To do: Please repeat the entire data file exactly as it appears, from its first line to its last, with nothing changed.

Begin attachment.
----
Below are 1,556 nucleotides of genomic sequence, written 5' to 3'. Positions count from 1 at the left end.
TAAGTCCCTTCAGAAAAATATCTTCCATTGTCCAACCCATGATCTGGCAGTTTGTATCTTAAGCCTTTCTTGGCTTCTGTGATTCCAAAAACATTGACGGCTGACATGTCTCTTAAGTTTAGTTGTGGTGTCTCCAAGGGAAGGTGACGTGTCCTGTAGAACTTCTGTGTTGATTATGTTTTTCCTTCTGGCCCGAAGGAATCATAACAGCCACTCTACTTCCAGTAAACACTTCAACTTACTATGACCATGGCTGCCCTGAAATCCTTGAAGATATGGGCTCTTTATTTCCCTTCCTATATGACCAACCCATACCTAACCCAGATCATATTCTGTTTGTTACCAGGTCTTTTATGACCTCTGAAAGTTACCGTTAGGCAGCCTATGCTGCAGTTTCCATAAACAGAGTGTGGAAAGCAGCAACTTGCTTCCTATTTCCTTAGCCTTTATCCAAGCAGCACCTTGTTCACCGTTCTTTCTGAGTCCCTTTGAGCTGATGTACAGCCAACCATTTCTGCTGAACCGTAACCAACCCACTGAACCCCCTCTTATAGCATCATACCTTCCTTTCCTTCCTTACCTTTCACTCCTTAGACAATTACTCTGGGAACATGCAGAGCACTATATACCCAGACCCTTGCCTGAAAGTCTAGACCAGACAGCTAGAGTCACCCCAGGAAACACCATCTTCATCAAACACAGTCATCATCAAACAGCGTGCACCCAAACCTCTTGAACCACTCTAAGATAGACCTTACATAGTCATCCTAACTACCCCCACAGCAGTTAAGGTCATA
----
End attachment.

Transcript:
Below are 1,556 nucleotides of genomic sequence, written 5' to 3'. Positions count from 1 at the left end.
TAAGTCCCTTCAGAAAAATATCTTCCATTGTCCAACCCATGATCTGGCAGTTTGTATCTTAAGCCTTTCTTGGCTTCTGTGATTCCAAAAACATTGACGGCTGACATGTCTCTTAAGTTTAGTTGTGGTGTCTCCAAGGGAAGGTGACGTGTCCTGTAGAACTTCTGTGTTGATTATGTTTTTCCTTCTGGCCCGAAGGAATCATAACAGCCACTCTACTTCCAGTAAACACTTCAACTTACTATGACCATGGCTGCCCTGAAATCCTTGAAGATATGGGCTCTTTATTTCCCTTCCTATATGACCAACCCATACCTAACCCAGATCATATTCTGTTTGTTACCAGGTCTTTTATGACCTCTGAAAGTTACCGTTAGGCAGCCTATGCTGCAGTTTCCATAAACAGAGTGTGGAAAGCAGCAACTTGCTTCCTATTTCCTTAGCCTTTATCCAAGCAGCACCTTGTTCACCGTTCTTTCTGAGTCCCTTTGAGCTGATGTACAGCCAACCATTTCTGCTGAACCGTAACCAACCCACTGAACCCCCTCTTATAGCATCATACCTTCCTTTCCTTCCTTACCTTTCACTCCTTAGACAATTACTCTGGGAACATGCAGAGCACTATATACCCAGACCCTTGCCTGAAAGTCTAGACCAGACAGCTAGAGTCACCCCAGGAAACACCATCTTCATCAAACACAGTCATCATCAAACAGCGTGCACCCAAACCTCTTGAACCACTCTAAGATAGACCTTACATAGTCATCCTAACTACCCCCACAGCAGTTAAGGTCATA